If consumer culture could translate into less corruption, address ethnic and religious tolerance, better education, healthcare, and clean water, then the middle class can indeed transform society by buying things. But it won't. Social responsibility is not contingent on purchasing power.

The eagerness to glorify people's capacity to buy, to froth over new markets, just mystifies the facts of social inequality and potentially distracts those happily buying Nestle baby powder and Kraft cheese at the local Hypermart, from the reality that the distribution of resources remains highly uneven, and corruption rampant.

Indonesia's middle class are not fuelling the influx of high fashion brands like Louis Vuitton and Co, and they are more geared toward household purchases than luxury items. Even US$20 a day saved for two months to the exclusion of food will not go far in Gucci. Yet Jakarta is home to more of these high end stores than anywhere else in South East Asia.

There are just 116 000 individuals in Indonesia who earn US$150 000 plus per year. The rest shopping in Fendi, driving Hummers, and purchasing homes in Singapore, well, ask KPK how they financed that.

The middle class tend to consume low budget household items, whitegoods, clothing, and foodstuffs, occasionally splash out on a new Yamaha scooter, budget laptop, a Blackberry or Toyota Avanza.

In order to afford the big ticket items, middle class consumers take out loans and lines of credit, which they can then find difficult to repay, further creating insecurity to retain their position as middle class. But the devotion to consumer goods is being stoked like Philip Morris stokes tobacco addiction.

Should a Blackberry or other electronic gadget go on sale, devoted consumers will queue around the block and trample each other like they haven't eaten in days and are waiting for a free piece of meat.

Meanwhile, elites including policemen, politicians, and businessmen, are also trampling each other to get their fingers in the pie, stealing more money than the average partially poor Indonesian can make in two lifetimes.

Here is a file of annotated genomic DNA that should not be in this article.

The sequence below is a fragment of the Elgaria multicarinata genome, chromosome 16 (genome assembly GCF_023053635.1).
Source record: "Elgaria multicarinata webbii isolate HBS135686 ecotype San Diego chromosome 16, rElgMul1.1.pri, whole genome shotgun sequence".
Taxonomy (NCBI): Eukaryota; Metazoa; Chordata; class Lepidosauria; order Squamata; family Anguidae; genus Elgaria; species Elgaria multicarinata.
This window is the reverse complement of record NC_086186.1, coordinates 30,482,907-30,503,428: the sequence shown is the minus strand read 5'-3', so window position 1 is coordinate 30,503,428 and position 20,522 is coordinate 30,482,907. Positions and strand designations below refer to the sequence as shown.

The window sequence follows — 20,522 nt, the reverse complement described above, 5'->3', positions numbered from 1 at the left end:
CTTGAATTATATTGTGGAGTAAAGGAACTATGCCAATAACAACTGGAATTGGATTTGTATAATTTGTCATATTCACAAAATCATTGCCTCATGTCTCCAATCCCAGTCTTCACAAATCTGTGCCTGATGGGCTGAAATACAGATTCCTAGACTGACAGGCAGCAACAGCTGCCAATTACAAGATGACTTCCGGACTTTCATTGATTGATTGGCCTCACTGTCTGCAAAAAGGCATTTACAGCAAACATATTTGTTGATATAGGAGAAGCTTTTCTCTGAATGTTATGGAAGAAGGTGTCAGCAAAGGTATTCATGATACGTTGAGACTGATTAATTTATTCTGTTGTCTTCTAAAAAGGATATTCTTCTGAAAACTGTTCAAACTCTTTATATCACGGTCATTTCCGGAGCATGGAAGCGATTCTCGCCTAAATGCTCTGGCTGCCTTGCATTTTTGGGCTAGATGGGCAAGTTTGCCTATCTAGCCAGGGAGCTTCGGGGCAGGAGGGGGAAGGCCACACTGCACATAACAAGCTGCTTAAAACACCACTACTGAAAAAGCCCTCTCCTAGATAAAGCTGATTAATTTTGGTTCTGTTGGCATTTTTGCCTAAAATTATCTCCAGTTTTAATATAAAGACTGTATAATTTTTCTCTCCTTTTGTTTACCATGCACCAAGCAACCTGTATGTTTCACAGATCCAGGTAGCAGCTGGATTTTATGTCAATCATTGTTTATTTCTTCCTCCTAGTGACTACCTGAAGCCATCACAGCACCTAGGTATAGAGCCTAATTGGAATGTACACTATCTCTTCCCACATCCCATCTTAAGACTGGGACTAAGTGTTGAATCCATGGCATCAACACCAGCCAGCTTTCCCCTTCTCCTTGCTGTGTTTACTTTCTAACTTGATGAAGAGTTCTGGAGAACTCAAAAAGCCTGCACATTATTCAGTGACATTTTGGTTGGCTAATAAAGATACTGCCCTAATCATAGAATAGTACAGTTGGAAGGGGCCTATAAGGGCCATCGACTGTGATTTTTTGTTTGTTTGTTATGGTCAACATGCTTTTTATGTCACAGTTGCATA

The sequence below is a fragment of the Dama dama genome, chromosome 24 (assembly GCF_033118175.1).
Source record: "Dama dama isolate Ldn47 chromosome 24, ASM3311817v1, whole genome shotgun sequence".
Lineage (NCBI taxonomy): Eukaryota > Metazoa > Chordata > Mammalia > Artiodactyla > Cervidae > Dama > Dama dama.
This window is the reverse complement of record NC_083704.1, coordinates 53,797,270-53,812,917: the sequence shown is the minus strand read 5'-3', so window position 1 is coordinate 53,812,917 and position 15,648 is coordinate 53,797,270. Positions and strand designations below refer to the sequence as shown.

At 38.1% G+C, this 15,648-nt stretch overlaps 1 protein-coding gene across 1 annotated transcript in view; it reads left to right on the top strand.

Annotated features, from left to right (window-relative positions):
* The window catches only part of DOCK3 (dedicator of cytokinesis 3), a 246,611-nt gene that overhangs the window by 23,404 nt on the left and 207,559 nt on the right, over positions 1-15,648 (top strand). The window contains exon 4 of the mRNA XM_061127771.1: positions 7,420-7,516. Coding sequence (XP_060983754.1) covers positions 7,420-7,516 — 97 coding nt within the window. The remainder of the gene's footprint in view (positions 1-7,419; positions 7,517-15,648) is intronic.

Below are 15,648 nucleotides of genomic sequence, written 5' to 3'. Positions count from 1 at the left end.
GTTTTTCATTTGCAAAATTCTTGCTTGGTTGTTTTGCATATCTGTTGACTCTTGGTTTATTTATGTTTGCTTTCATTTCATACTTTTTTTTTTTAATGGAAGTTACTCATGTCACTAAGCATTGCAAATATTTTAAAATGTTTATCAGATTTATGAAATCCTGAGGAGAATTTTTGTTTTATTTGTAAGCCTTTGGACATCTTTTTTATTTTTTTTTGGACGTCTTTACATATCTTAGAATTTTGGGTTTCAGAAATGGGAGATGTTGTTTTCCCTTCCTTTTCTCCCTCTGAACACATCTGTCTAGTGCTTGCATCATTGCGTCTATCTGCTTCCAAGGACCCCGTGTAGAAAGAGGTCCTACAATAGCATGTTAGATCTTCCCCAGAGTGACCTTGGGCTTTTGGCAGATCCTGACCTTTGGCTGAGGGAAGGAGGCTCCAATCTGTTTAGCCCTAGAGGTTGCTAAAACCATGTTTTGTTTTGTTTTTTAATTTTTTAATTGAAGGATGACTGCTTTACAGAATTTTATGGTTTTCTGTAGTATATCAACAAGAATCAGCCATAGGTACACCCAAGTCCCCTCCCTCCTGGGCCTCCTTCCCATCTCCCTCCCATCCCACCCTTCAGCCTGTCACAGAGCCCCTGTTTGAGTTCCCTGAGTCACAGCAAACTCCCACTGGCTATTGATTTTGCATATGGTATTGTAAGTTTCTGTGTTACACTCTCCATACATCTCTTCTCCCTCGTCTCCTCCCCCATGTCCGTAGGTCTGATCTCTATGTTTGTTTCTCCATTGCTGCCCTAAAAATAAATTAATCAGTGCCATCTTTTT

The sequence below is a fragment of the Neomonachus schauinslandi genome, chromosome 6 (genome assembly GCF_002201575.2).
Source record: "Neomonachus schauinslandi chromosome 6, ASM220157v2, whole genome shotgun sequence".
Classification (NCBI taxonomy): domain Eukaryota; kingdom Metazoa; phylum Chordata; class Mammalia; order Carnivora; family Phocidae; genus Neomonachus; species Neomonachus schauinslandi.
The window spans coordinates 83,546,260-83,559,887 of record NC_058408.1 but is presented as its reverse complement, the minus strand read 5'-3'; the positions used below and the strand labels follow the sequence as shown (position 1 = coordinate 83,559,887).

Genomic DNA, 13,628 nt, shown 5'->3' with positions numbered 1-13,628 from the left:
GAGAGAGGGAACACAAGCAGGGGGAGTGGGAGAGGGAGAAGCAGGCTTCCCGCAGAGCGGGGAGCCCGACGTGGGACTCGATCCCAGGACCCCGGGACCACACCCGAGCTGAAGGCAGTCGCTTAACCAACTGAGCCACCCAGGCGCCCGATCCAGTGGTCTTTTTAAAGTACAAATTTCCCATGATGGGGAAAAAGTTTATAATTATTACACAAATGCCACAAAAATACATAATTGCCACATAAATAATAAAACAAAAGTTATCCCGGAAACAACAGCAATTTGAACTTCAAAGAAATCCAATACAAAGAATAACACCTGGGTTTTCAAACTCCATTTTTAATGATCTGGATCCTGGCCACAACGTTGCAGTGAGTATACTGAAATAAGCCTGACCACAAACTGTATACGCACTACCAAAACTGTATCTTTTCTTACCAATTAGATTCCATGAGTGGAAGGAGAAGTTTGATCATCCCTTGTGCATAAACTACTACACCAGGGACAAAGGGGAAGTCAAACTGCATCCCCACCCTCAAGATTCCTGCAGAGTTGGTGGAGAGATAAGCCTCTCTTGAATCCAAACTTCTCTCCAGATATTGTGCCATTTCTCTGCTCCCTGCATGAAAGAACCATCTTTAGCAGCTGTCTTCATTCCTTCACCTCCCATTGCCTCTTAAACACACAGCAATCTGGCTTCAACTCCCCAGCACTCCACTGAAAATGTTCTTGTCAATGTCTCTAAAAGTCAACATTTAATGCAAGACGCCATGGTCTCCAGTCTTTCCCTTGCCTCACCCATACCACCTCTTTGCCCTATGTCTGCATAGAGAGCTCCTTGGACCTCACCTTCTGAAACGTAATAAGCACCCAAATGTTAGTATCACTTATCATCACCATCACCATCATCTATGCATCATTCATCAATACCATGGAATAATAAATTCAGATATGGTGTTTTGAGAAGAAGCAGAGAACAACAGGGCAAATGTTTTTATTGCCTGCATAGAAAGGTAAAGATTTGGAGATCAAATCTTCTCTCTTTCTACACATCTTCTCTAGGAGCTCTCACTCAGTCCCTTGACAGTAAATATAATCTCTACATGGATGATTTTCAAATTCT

Competition for resources, for space, for money, is not something that goes away over night. It is a psychological survival mechanism that fuels corruption and inequality so that people don't lose what they have and aspire to amass more wealth.

It's also a symptom of a lack of law enforcement and the particularity of a weak legal system. At its core corruption is an abiding inconsideration for others, and an apathy that legitimises explicit wealth divides.

News articles about outrageous graft scandals juxtapose articles about the emergent middle class contributing to Indonesia's rising economic power, but in reality those living on US$4 a day are more concerned with food to mouth issues than abuse of power.

As long as the example of the elites normalises corruption, the inclination for an emerging middle class to demand social justice will always be stunted, and the transformative properties of consumer culture over emphasised to maintain consent for gross injustices perpetrated by predatory elites.

Viewing the Indonesian middle class as predominantly significant through their increased capacity to buy, but not acknowledging the precipice between abject poverty and partial poverty, on which vast numbers of people hang, fails to address other dynamics that linger on and perpetuate financial and social inequality.

(Lauren Gumbs is a human rights student at Curtin University in Perth and holds a masters degree in Communications. She resides in East Java.)